Core in the classroom: Write and cite


Common Core has students writing and citing “textual evidence,” reports Sarah Carr for the Hechinger Report.

BELLE CHASSE, La. — In the early elementary school grades, Zachary Davis and his classmates at Belle Chasse Primary School in  suburban New Orleans wrote almost entirely from personal experience: describing their ideal vacation, trying to convince readers that a longer school year would be a good (or bad) idea, penning a letter about their adventures during summer break.

This year, as a fourth-grader, Zachary writes persuasive essays using “evidence” from nonfiction reading. For example, students “read a description of Louisiana’s Avery Island followed by one of a bayou swamp tour, and then wrote about which destination they would prefer to visit based on examples in the passages.” 

Proponents of the change say an increased emphasis on analytical, evidence-based assignments will better prepare students for the kind of writing they will face in college and the workforce, where few will be asked to describe family vacations or write poems, but they could very well be asked to summarize a research paper or defend a project proposal. Others worry that if schools veer too far in the direction of analytical writing at too young an age, they risk stifling children’s creativity and discouraging students who aren’t strong readers.

The “intense focus on text-based analysis is new,” said Shelley Ritz, principal of Belle Chasse Primary.

The school still teaches creative and narrative writing, but teachers expect new core-aligned tests will require students to write essays based on multiple reading passages. (The state’s transitional exam did just that.)

In keeping with the new standards, Belle Chasse teachers have gone to a 50-50 split between fiction and nonfiction readings. “Kindergarteners might read a non-fiction book about the life cycle of butterflies and moths paired with a fictional one featuring those insects as characters,” writes Carr.

In Zachary’s class, students practiced writing essays for the state exam, but protested when they learned they’d be doing more writing in social studies and science. 

The class had just finished a citizenship unit where they learned how citizens of all ages can contribute ideas to improve their communities. So the students said they wanted to write a letter to Gov. Bobby Jindal protesting all the writing required in Louisiana’s public schools these days.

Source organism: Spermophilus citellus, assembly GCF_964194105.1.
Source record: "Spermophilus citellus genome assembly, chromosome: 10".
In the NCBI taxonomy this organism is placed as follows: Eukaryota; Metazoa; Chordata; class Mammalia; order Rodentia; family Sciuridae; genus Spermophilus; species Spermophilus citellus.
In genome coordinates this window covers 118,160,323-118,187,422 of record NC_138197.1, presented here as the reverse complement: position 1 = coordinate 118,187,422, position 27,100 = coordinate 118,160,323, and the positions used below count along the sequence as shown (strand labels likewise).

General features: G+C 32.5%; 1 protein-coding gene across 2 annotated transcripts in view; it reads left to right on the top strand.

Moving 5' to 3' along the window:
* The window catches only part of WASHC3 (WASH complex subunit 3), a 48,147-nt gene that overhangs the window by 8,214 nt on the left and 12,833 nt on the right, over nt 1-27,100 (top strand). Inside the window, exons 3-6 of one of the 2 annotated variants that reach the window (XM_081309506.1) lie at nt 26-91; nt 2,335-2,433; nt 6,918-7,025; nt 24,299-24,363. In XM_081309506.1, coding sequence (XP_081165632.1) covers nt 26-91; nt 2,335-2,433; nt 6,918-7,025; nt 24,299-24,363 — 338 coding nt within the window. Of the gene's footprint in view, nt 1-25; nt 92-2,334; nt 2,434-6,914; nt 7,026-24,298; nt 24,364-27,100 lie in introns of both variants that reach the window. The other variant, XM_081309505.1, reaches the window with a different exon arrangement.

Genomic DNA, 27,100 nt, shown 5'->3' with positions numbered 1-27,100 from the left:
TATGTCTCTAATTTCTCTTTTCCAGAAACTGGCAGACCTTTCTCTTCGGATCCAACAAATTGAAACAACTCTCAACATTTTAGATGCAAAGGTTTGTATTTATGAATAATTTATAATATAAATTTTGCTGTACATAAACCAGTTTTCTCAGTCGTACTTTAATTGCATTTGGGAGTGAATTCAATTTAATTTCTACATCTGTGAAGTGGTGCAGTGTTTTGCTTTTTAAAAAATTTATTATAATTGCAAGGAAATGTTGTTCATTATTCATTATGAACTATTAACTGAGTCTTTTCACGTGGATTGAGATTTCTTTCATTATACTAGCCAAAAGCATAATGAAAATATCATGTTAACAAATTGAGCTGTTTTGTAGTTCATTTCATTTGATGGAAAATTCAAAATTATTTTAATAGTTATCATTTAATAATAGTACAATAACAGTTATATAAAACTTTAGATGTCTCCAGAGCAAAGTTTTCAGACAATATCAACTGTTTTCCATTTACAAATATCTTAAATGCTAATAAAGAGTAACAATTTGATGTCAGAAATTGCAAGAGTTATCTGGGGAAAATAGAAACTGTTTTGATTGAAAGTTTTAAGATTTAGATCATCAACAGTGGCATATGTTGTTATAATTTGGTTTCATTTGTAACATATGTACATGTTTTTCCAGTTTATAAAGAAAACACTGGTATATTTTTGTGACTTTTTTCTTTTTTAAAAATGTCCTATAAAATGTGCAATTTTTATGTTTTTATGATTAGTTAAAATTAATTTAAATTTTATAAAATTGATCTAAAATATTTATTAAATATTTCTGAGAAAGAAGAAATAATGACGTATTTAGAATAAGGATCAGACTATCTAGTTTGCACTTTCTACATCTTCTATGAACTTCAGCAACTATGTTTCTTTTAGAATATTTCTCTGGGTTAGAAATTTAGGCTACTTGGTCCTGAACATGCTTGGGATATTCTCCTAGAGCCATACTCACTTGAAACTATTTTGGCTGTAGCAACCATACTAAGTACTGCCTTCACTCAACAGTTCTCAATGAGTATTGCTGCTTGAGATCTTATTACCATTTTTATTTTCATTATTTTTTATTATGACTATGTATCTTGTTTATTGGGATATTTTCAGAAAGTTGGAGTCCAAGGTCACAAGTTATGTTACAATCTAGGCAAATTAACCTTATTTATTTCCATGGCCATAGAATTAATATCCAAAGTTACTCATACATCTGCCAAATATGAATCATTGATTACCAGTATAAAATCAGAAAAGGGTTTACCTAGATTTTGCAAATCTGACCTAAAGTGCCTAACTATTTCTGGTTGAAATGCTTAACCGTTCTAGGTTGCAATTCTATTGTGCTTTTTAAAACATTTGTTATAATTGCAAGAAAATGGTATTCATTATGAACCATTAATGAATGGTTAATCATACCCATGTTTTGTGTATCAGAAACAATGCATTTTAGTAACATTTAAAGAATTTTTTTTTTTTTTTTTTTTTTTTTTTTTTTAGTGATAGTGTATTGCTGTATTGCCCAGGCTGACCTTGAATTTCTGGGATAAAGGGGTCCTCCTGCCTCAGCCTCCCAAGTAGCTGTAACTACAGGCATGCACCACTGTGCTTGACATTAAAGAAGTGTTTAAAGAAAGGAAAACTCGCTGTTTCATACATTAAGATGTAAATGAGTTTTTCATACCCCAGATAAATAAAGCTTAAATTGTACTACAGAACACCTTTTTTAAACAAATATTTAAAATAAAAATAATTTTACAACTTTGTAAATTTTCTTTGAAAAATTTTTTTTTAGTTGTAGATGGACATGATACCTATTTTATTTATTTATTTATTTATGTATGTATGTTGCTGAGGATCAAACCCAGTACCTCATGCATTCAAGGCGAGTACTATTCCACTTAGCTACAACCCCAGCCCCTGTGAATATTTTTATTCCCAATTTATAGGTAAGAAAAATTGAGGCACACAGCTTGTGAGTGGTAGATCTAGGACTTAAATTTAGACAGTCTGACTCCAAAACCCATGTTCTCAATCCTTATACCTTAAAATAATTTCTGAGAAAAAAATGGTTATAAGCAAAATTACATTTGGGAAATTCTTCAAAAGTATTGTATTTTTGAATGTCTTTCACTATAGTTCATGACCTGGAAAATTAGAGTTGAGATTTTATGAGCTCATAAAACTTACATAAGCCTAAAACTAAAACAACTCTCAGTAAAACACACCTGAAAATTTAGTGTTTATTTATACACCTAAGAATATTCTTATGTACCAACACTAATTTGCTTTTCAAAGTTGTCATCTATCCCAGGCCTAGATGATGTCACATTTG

Teacher Mary Beth Newchurch agreed. After all, it was another chance to practice writing.

Reading incomprehension

As a former teacher with a master’s degree, Laurie Levy thought she’d be able to help her seven-year-old granddaughter with her first-grade reading homework, she writes in Reading Incomprehension. But it’s a new Common Core world.

My granddaughter read a non-fiction passage about the moon from her McGraw-Hill reader, Wonders. The homework was a series of reading comprehension questions laid out in boxes labeled “cause” and “effect.” . . . She had to shorten her answers to fit the boxes.

When I tried to see if she truly comprehended the reading about why the moon waxes and wanes and how astronauts landed on the moon, she admonished me. “No, Grandma,” she said. “We just look for a sentence in the book and copy it exactly.”

After reading a fable about How The Bat Got His Wings, her granddaughter divided the story into firstnextthen, and last“Sequencing . . . did not show me that she truly comprehended the story,” writes Levy.

Levy “tried to relate the fable to her life,” but the seven-year-old would have none of it. “What you are saying is not in the story,” the granddaughter said.

Not everything that claims to be Core-aligned really is, but the “in the story” stuff is a Common Core imperative.

Reading for emotional intelligence

Reading literary fiction develops empathy, social perception and emotional intelligence, according to a new study reported in the New York Times.

Understanding others’ mental states, known as “Theory of Mind” (ToM), is a critical social skill, researchers write. People who read a short piece of literature did better on ToM tests than those who read excerpts of popular fiction, nonfiction or nothing at all.

“Literary fiction often leaves more to the imagination, encouraging readers to make inferences about characters and be sensitive to emotional nuance and complexity,” researchers believe.

 “This is why I love science,” Louise Erdrich, whose novel The Round House was used in one of the experiments, wrote in an e-mail. The researchers, she said, “found a way to prove true the intangible benefits of literary fiction.”

“Thank God the research didn’t find that novels increased tooth decay or blocked up your arteries,” she added.

The study could give ammunition to critics of the Common Core standards, which call for students to read more nonfiction. Inevitably, that means less time reading literature.

Participants were tested on their ability to decode emotions or predict a person’s expectations or beliefs. For example, in one test, they studied 36 photographs of pairs of eyes and chose which of four adjectives best described the emotion shown.

Is the woman with the smoky eyes aghast or doubtful? Is the man whose gaze has slivered to a squint suspicious or indecisive? Is she interested or irritated, flirtatious or hostile? Is he fantasizing or guilty, dominant or horrified?

Popular fiction tends to be focused on plot, says researcher Emanuele Castano, professor of psychology at The New School for Social Research. “You know from the get-go who is going to be the good guy and the bad guy.”

Is it English? Or social studies?

Mark Bauerlein helped develop the Common Core standards in English. Now he fears the critics are right to say “high-quality fiction, poetry, theater and other imaginative texts” will be crowded out by non-fiction.

Only three literary works – Romeo and Juliet, T.S. Eliot’s The Hollow Men and a short poem about Gandhi by Langston Hughes — appear in the New York City Education Department’s 13 recommended units of study in English Language Arts/Literacy at the high school level, writes Bauerlein, an English professor at Emory.